should take precedence over the needs of an organization trying to grow
their IPv4 utilization regardless of the industries need to migrate to IPv6.

Smaller organizations may feel particularly unable to proceed with IPv6
migration at any faster pace than the larger incumbent organizations.

This is consistent with ARIN goals of encouraging migration to IPv6 and
it is proper stewardship of IPv4 resources to prefer to satisify the
needs of the organization who are doing this activity than the needs of
the organizations who are not.

The size restriction is based on the assumption that organizations who
are the holders of that much more resources can obtain the limited
resources available via this section through other means . For example
if the minimal allocation is a /22 section this restriction limits
organizations who hold a /16. If the minimum allocation is /20,
organizations with more than /14 are restricted.

With either size allocated space, it should not be all that difficult
for an organization to scavenge up a /22 or /20.

ARIN encouragement of successful migration to IPv6 can result in return
of IPv4 resources available for all, so everybody wins.

As operators insist that ARIN does not set routing policies, applicants
who can only justify the minimum space /28 will get that, and routing it
is up to them. It is expected that no organization will be requesting
/28 unless it is actually routable and unobtainable anyother way, so
this clause is for a doomsday scenario.

4.10.5.3.1 Small Organization IPv6 Migration Pool

This pool is restricted to small organizations who are unlikely to have
the resources available otherwise.

4.10.5.3.2 Multihomed Organization IPv6 Migration Pool

This pool is explicitly available to any multihomed organization who
cannot otherwise qualify for resources. If an organization was only able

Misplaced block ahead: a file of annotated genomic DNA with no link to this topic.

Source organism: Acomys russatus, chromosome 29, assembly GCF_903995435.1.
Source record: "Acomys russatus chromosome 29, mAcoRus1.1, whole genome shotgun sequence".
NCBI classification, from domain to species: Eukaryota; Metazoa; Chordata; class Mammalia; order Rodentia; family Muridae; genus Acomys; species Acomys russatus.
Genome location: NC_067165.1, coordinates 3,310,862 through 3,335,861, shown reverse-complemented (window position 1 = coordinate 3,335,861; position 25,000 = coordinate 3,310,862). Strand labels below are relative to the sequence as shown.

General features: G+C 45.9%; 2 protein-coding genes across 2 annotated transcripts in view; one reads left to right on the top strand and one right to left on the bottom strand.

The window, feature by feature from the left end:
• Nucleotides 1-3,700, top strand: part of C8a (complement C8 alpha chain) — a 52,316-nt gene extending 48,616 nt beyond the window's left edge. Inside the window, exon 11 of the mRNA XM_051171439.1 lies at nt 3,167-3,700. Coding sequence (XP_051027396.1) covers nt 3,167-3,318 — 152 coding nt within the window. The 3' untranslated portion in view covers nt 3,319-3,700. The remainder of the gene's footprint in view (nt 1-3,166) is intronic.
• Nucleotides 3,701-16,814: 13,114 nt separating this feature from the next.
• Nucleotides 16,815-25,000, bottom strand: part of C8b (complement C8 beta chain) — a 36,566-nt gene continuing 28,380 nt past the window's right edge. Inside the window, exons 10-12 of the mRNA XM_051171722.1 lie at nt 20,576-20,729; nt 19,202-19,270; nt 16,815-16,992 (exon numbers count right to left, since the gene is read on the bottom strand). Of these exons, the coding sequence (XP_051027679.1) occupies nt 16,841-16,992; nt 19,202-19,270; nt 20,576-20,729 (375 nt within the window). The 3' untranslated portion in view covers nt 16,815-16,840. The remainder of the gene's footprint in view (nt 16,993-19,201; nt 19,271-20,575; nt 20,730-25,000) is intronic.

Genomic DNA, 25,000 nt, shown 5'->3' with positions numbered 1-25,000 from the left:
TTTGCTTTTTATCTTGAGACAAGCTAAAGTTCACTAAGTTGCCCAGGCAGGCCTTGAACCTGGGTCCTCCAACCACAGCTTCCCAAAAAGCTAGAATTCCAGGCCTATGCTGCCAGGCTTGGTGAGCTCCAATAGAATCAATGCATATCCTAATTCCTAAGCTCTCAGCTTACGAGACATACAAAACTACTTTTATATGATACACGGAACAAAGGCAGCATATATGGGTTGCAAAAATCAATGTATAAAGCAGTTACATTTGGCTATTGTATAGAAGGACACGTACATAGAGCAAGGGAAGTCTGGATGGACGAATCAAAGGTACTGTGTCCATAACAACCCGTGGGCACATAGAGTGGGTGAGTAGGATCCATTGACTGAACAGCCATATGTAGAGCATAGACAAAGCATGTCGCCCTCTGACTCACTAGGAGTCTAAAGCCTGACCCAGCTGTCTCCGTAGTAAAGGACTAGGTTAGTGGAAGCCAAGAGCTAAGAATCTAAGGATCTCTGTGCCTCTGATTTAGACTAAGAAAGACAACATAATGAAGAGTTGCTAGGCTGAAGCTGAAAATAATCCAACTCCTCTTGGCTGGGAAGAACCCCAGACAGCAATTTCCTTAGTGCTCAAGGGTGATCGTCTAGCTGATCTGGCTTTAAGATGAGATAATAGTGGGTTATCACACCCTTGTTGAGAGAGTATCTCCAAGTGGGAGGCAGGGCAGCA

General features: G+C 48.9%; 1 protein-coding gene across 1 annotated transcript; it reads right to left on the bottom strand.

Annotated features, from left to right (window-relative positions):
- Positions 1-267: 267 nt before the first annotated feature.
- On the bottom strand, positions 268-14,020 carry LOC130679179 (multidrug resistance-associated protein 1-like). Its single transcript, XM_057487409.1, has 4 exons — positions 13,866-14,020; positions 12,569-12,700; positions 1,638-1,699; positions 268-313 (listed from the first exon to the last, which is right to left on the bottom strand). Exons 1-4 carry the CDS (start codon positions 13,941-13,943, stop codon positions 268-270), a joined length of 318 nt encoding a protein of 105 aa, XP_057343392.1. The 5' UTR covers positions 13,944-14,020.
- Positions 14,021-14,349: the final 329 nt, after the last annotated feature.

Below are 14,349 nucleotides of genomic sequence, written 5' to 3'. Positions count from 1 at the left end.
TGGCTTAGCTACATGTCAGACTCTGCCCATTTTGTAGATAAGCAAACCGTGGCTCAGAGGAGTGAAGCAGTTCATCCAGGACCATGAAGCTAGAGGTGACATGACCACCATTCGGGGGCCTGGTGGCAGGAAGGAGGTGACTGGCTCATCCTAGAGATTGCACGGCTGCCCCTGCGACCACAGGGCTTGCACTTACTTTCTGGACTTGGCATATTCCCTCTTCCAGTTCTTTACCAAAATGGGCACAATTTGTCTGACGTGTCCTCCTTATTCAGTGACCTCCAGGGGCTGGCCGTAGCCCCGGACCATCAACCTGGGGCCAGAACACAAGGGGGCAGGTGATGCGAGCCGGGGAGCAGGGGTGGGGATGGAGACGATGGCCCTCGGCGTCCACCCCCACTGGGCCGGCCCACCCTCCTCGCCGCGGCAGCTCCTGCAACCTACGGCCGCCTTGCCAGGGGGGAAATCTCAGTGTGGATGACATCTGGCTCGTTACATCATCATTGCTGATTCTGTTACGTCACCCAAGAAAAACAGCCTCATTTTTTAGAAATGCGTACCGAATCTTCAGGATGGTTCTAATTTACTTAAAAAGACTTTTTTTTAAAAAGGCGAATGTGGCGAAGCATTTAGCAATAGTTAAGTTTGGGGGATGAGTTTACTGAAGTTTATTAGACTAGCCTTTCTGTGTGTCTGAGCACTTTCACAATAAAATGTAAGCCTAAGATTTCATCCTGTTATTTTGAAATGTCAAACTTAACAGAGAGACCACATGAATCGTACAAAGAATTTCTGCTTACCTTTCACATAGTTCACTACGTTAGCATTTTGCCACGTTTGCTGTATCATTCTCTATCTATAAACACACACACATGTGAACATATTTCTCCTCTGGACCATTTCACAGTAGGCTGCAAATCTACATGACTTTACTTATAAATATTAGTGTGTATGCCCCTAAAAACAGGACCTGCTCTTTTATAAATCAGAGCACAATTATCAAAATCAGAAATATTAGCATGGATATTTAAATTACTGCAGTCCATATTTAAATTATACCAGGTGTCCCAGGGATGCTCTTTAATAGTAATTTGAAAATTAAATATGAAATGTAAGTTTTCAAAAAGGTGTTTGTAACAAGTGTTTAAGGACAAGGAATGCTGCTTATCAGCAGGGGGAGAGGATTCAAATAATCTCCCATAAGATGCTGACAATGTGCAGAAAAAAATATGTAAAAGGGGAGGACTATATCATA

to claim that they need IPv4 to migrate and that they had no space, they
would automatically qualify for a minimal allocation of /28, if they
wanted it. The intent is to eliminate any concern that there is barrier
to entry and allows organizations to be able get something no matter how
small.

4.10.5.3.4 Subsequent Allocations from Migration to IPv6 Pools

This contains some examples of migration uses. This is not intended to
be exhaustive. ARIN staff may exercise their discretion. It is not
expected that there should be any need for them to be zealous, the small
size of the resources available should be dissuasive enough.

4.10.5.3.4 Subsequent Allocations from Migration to IPv6 Pools

This sections requires that subsequent allocations from this policy
require a renumber and return.

4.10.6 Reserved Pools Usage Reporting

The reporting that ARIN performs is critically important to help ARIN
members and policy participants to understand the effect of policy and
to identify problematic patterns. The report data may reveal that pools
are being underutilized or overutilized or misutilized and could prompt
policy action to correct the utilization  patterns.

This will allow the community as a whole to perform reviews on this policy.

4.10.7 Policy Duration

This policy is fairly complex and places burden on ARIN staff. If IPv6
transition or other factors combine to cause this pools defined to be
unused for an extended period of time, ARIN should be able to remove it.
If all of them are inactive, then this policy is obsolete and should be
removable. It is intended that pools continue to be documented
historically for route filter assistance.

4.10.8 Pool Prefix List Publication

While ARIN refrains from directly influencing or controlling routing
policy, ARIN should be encouraged to take steps to allow routing
operators to make informed decisions with their routing policies. This
section puts into writing something that ARIN performs normally.


Timetable for implementation: Simultaneously with execution of 10.4.2